The field of criminal justice in the United States is as diverse as the individuals in which professionals in the field come in to contact. In addition to police and detective work, the Bureau of Labor Statistics points out that those with a criminal justice degree can work as probation officers in the field of pretrial services, assist addicts as substance abuse treatment counselors and also work with families and individuals as social workers. Federal and state agencies mandate training modules and testing score adherence, so as to vet candidates for open positions. Even so, it is frequently overlooked that being multilingual greatly assists a criminal justice professional in a chosen field, to the point of being an essential skill.
It may seem odd to consider multilingual training to work as a peace officer in the mountainous regions of Wyoming. Then again, a lesson learned by California’s Los Angeles Police Department shows that it is no longer sufficient to be merely bilingual in a predominantly spoken foreign language, which in this case is Spanish.
Los Angeles has become a melting pot of immigrants. While it is great to see the United States grow in such a way, there a few drawbacks associated with this growth, particularly for the immigrants. When a foreign-born store manager called the police for help after being robbed in 2010, he was mistakenly fired upon by the officers. The police believed him to be one of the robbers. In fact, L.A. Times writers reveal that this mistake was due, in part, to a language barrier. The manager’s thick African accent made it difficult for officers to understand what he was trying to communicate.
Clearly, having a multilingual police department would go a long way to prevent potentially fatal instances such as this one from occurring. In this case, the store manager was lucky: the shots the police fired in his direction missed. Yet if the Los Angeles Police Department had a staff that was well-versed in various accents (such as African, Latin American and Asian), this situation could have been avoided entirely. Not only that, but also having staff members that can speak a second (or even third) language is a huge asset when it comes to garnering nuanced witness statements, concise perpetrator descriptions and otherwise interacting meaningfully with the general population.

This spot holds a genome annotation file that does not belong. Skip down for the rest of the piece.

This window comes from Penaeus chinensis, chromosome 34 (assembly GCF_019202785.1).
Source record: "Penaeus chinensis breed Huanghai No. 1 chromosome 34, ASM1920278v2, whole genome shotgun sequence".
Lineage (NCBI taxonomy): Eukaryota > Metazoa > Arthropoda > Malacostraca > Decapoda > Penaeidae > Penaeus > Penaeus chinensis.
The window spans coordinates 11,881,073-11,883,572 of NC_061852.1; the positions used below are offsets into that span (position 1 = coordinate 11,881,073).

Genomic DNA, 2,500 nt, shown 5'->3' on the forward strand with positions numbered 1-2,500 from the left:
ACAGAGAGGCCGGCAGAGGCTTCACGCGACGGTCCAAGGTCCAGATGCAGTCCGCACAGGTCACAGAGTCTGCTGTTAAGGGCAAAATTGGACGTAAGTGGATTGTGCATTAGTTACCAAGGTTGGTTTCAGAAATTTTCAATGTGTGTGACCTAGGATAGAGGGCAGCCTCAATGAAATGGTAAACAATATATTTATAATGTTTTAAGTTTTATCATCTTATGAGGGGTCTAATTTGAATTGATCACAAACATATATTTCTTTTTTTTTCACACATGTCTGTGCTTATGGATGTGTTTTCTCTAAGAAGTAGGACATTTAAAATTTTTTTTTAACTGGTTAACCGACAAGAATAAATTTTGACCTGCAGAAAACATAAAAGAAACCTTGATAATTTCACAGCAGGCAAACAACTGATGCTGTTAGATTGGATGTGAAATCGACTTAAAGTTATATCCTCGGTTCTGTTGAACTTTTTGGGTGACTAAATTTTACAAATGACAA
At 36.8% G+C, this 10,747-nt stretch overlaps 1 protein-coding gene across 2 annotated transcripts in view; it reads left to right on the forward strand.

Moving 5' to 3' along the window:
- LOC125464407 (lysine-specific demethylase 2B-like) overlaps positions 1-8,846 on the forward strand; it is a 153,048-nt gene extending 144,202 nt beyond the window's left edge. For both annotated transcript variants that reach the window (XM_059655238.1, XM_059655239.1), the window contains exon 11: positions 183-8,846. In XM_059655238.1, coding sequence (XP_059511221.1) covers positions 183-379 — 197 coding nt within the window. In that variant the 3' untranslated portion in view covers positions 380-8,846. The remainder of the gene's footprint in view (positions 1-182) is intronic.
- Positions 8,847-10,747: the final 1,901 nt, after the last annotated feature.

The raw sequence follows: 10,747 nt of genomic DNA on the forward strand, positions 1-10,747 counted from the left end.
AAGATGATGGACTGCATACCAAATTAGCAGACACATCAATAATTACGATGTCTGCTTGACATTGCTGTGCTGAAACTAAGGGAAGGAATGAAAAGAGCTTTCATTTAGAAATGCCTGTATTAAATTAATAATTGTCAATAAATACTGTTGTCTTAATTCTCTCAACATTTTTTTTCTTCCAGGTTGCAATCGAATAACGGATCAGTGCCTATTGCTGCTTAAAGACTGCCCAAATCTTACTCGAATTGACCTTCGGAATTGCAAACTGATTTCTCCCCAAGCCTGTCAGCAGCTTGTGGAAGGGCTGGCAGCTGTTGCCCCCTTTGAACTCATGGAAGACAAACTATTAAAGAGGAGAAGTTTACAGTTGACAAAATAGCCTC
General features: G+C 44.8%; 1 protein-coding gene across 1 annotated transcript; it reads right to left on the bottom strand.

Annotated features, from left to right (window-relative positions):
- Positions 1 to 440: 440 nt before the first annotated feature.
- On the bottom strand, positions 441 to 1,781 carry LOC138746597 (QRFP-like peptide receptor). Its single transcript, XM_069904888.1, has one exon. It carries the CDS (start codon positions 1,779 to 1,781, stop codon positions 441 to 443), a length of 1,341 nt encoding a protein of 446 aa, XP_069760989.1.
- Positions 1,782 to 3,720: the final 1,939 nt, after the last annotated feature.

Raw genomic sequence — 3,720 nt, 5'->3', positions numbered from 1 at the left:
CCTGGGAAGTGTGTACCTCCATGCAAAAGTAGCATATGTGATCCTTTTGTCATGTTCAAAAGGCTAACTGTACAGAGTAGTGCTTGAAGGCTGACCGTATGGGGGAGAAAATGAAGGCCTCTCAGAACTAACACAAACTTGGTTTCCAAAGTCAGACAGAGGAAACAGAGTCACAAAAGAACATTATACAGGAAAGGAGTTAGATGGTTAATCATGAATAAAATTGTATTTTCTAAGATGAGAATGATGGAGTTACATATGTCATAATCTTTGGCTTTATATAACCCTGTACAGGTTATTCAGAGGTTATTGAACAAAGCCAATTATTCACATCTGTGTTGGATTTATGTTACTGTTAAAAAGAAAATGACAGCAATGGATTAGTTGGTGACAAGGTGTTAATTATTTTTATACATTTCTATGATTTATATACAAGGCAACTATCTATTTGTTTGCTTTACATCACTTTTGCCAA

Protecting the interests of the city, county and state
Remember also that a multilingual criminal justice workforce protects whoever is responsible for the department, whether it is the city or state, from lawsuits. Even if America was not the litigious society it has become, there are very real damages associated with wrongful deaths, erroneous wounding and property damage caused by law enforcement mistakes. However, being able to communicate effectively in a foreign language help officers avoid making possibly deadly mistakes that eventually result in multi-million-dollar verdicts.
Re-defining community involvement
Of course, there is a lot more to being a criminal justice professional than interacting with residents in the wake of an emergency or crime. While this is indeed the time that law enforcement and support services are the most visible, there is a host of community involvement opportunities that occasionally go by the wayside due to language barriers.
The City of Tomball, TX, outlines that community involvement is a major aspect of vetting prospective police officers for open positions. In fact, before joining the force candidates must show that they are visible and involved within their local communities. Once hired, they must continue this trend, not just in their home communities, but also in other neighborhoods where their duties may take them. As such, being able to speak at immigration advocacy rallies, visiting multi-cultural schools, interacting at street fairs and a host of other venues provides nearly limitless opportunities for civic involvement.
Personal benefits of being multilingual
In addition to potentially endless possibilities available for bilingual professionals, there is the confidence that comes from being able to interact fluently in assigned communities. Whether the professional is a drug cessation counselor, peace officer or court clerk, being able to overcome the language barrier and converse in a client’s native tongue ensures accuracy. Doing work without errors enhances poise and professional standing. The latter is associated with a better position to ask for added remuneration.
In the case of upward mobility, multilingual skills set one apart from a pool of applicants that may consist of monolingual or merely bilingual would-be new-hires. In fact, a language that features a number of dialects—think Spanish—makes it easy for a bilingual criminal justice professional to quickly branch out and get additional skills. Learning Guatemalan Spanish or adding the Costa Rican or Salvadoran dialects to the catalog of one’s abilities greatly increases the employee’s ability to effectively work among a wider array of neighborhood residents.
In addition, being multilingual also enhances a criminal justice professional’s ability to move between departments and into positions that target certain ethnic groups and foreign-born populations. Occasionally these positions are new and groundbreaking, which allows one to get in one the ground floor of an organization. Shaping the system within the United States offers remuneration and personal satisfaction that is well worth the extra effort of learning more than two languages. It is clear that a multilingual professional is, and will be, on the cutting edge of her or his profession.